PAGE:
It should follow the rules set out by the Information Commissioner’s Office (ICO) governing the creation and processing of personal data, and it can help the company to meet its legal obligations under the Data Protection Act 2018 (DPA 2018) and UK GDPR.
Email and internet use
Setting down rules about the use of email and the internet not only helps to ensure that the workforce is not being distracted from their work, but also prevents the unauthorised use of company networks, which can otherwise clog up the bandwidth required for business purposes.
This section basically outlines what company-owned devices, including laptops, tablets, and mobile phones, can and cannot be used for. In particular, it will specify whether any external software is allowed to be installed, which is crucial for cybersecurity.
Many companies now have a Bring Your Own Device (BYOD) policy, which normally provides some form of monetary compensation in exchange for employees using their own devices for work purposes.
This is a developing area that has the potential to cause serious headaches for a business. Although it can be difficult to request that an employee uses their personal social media accounts in any particular way*, guidelines should always govern the use of any work-related accounts.
LinkedIn is a grey area, since it’s generally a personal account but also very client-facing and impacts the marketing efforts of an organisation.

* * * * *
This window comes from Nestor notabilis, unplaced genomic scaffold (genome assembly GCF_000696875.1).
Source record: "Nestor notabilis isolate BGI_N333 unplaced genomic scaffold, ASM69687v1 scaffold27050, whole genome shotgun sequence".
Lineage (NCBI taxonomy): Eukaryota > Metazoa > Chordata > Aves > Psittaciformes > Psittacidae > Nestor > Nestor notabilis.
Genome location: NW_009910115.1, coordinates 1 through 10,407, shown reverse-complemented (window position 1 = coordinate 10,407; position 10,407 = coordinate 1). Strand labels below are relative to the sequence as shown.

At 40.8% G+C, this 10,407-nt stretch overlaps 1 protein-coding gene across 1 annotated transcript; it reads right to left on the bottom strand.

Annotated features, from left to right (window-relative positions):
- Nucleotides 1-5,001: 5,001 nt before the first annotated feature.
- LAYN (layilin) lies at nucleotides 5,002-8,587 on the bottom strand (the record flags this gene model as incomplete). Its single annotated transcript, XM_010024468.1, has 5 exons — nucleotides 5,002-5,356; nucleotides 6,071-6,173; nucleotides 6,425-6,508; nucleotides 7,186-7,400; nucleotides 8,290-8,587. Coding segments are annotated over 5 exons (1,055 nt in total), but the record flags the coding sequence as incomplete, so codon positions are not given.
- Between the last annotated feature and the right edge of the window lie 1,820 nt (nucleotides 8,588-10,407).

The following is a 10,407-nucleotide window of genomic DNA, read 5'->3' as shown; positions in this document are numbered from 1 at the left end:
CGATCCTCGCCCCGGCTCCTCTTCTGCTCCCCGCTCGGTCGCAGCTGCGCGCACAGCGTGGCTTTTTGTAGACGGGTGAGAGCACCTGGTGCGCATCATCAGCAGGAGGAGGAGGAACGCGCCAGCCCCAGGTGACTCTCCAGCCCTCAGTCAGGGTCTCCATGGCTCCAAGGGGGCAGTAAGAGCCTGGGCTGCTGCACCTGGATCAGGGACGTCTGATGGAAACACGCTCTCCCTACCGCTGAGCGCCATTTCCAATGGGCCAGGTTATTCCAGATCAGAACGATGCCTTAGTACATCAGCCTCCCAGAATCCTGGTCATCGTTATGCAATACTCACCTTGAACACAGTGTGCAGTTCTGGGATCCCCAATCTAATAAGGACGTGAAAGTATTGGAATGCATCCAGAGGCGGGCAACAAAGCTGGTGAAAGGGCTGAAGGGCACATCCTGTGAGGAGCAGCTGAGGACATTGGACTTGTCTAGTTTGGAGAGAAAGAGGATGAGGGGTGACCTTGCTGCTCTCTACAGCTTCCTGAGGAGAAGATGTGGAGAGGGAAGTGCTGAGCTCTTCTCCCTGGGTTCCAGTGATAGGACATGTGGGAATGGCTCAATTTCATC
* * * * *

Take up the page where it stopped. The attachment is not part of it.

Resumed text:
* Since the personal social media accounts of employees are highly discoverable, and controversial posts have the potential to cause reputational damage for a business, employers are increasingly asking their staff to be mindful of their use of personal social media.
Sickness and paid leave policies
Information on procedures for sickness absence, holidays, and other forms of paid leave, needs to be provided to an employee on their first day.
Although this might just form part of an employment contract or written statement of employment particulars, some companies provide specific policies on a range of issues dealing with absence from work, including:
- How to record sickness and claim sick pay
- Permitted annual leave and procedures for booking holidays
- Maternity, paternity, and parental leave and pay policies
Flexible working policy
Employers are required to give reasonable consideration to flexible working requests from any employees who have worked for at least 26 weeks.
A flexible working policy outlining the procedure for considering any such requests, including the holding of a meeting and providing an appeal process, can help ensure that appropriate procedures are followed by managers. This reduces the possibility of disputes arising and the matter leading to an employment tribunal.
Equality and Corporate Social Responsibility (CSR)
Many companies decide to have a policy document that essentially demonstrates their ethical stance on a range of social issues, as well as their commitment to fulfilling any related pledges. Commonly this will include upholding values of equality and promoting diversity within the workforce. Some of the issues covered in a CSR policy may include:
- Environmental – this may involve reducing the use of paper and electricity in an office
- Ethical trading – this can include using ethical bank accounts and checking the ethical credentials of suppliers and clients
- Charity and community – some companies directly donate money for community projects, whilst others provide a certain amount of time off for staff members who wish to pursue voluntary charitable causes